TextileGlossary.com

What is "Tear Strength" - Definition & Explanation

The force necessary to tear a fabric, measured by the force necessary to start or continue a tear in a fabric. Expressed in pounds or in grams, the most commonly used method for determining the tear strength is the Elmendorf tear test procedure.

Some other terms

Some more terms:

A Process Of Patterning Cloth By Tie-dyeing In Which The Design Is Reserved On The Undyed Cloth By Tying Small Spots Very Tightly With Thread To Protect Them From The Dye. Especially Popular In...
A good quality wool. If it is made in cotton, it is usually called suede cloth. Duvetyn has a close satin weave that is brushed, singed, and sheared to conceal the weave. It has a smooth plush...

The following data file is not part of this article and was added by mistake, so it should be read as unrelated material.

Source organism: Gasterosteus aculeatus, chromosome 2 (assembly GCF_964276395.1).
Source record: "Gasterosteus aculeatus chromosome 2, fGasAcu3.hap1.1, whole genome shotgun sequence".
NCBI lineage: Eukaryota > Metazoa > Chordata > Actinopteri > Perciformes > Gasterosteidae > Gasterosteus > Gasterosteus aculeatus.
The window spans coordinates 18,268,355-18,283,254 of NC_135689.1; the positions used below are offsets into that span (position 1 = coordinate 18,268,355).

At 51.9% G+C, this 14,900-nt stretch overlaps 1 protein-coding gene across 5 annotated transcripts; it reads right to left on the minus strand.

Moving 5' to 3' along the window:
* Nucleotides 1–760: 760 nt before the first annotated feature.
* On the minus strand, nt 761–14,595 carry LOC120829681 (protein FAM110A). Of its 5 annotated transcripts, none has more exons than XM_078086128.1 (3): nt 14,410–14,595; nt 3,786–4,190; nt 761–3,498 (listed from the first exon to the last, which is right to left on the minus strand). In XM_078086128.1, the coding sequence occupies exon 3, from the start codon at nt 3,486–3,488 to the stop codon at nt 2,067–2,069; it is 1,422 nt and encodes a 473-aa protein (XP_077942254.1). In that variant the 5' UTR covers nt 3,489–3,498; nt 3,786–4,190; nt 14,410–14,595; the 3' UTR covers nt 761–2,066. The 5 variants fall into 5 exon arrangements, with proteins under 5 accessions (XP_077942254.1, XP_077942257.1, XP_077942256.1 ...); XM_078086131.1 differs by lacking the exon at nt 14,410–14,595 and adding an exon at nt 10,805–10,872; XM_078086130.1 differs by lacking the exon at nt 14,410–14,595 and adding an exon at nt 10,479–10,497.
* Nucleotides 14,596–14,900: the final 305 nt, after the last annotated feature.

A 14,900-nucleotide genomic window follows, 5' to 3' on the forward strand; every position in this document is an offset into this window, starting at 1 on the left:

a) The treatment of cellulosic textiles, in yarn or fabric form, with a concentrated solution of a caustic alkali whereby the fibres are swollen, their strength and dye affinity is increased and...
The stitch variation of the rib stitch, which resembles two separate 1 x 1 ribbed fabrics that are interknitted. Plain (double knit) interlock stitch fabrics are thicker, heavier, and more stable...
Silk in a crosswise rib (plain or twill weave). Has brightly colored stripes in the filling direction. Often black warp. The color effects are usually startling or bizarre. Mostly produced in India....

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